quick access to them. But because most fixed-gear riders don’t even
    use hand brakes—and because a fixie’s design aesthetic strives for a
    minimalist look—Bauers says he’s seen brakes mounted on seat tubes,
    fork blades (the part of a bike that holds the front wheel) and in
    places where “it’s totally legal by technicality [but] not useful at
    all.”

    He notes that riding your bike but having to reach down below your
    seat or between your legs to stop can be awkward, or dangerous, even
    at slow speeds. But Bauers also says he doesn’t think anyone is using
    these unconventional brakes anyway.

    Both Cardiel and Bauers suggest that police target out-of-control and
    unsafe bicyclists instead of focusing on a particular model.

    “I wouldn’t say it’s an issue of the bike, I would say it’s more an
    issue with the rider,” Bauers argues. He says some kids will jump onto
    a brake-free fixed-gear bike and tear around downtown in something
    “they can’t really control,” and that’s a cause for alarm.

    Cardiel agrees. “Some of these kids are going kind of nuts,” he says,
    but concedes that evaluating whether a rider has control of his bike
    is “a hard thing to gauge.”

    Ultimately, most fixed-gear riders feel this fixie goose chase needs
    to come to a halt.

    Cardiel would like to see more support from the city, like increasing
    the number of urban bike lanes and more enforcement against red-light
    violators and sidewalk riders.

    “I think it’s really hypocritical, because [the city] wants people to
    be more conscientious, more eco-friendly and support bike riding,” he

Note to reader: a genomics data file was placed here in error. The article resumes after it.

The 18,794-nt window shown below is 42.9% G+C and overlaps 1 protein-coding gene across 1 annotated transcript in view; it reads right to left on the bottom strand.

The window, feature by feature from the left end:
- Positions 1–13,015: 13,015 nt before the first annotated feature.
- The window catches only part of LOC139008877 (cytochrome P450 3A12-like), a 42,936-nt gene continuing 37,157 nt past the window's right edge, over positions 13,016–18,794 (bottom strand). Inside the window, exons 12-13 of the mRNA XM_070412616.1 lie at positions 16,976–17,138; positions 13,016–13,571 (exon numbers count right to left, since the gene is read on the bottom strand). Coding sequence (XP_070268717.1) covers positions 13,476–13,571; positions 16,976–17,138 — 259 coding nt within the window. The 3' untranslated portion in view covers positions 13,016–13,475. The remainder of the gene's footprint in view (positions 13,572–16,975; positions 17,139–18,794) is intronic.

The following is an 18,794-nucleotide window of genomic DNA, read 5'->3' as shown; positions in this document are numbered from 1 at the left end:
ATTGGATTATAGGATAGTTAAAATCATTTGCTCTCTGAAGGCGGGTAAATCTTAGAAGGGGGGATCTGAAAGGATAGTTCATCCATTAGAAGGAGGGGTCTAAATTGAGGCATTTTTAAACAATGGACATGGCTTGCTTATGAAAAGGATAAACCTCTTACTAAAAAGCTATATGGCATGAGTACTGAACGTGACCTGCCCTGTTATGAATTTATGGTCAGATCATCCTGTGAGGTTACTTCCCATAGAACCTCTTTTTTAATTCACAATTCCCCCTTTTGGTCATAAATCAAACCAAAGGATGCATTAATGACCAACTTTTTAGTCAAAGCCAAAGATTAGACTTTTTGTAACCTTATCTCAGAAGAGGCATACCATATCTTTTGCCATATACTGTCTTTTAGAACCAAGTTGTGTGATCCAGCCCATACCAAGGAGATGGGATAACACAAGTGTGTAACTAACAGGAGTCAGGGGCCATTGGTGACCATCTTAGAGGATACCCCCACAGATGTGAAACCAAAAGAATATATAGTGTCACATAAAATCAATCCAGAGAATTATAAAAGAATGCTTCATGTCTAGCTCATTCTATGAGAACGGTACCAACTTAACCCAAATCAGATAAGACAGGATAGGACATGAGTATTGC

says. “But in turn, they’re taking kids’ bikes and trying to make
    money off of it.”
    -- Ron
    1. 2008 Giant FCR3 [hybrid; main bike]
    2. Schwinn World Sport 4130 [mixte road bike; red]
    3. year ?? Specialized RockHopper Comp (18-spd mtn bike; all Shimano Deore parts)

  2. #2
    Senior Member
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  3. #3
    a.k.a. QUADZILLA LoRoK's Avatar
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    Braking the law, clever.

    Wouldn't it be great if cops had a clue, especially when it came to bicycles? I got pulled over once by a cop (actually I've been pulled over several times) who said I was "riding on the right side of the road" and she wrote me a ticket for that. Then, while I was waiting for her to write the ticket a guy riding on the sidewalk against traffic rode through a red light right in front of us. I said, "aren't you going to ticket that guy, he's actually breaking the law?" and she said, "why, I already caught you." Cops.

  4. #4
    Elitest Murray Owner Mos6502's Avatar
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    gotta fill those ticket quotas somehow ya know.

  5. #5
    Senior Member
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    Miele Azsora
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    jesus, just put brakes on your ****ing bikes.

    i don't care how "skilled" you are at stopping without a brake. just because fred flintstone can stop his car with his heels doesn't mean brakeless cars made from wood and stone should become legal.
    1988 Miele Azsora

  6. #6
    Senior Member
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    Now where in the heck did I put my nano-violin?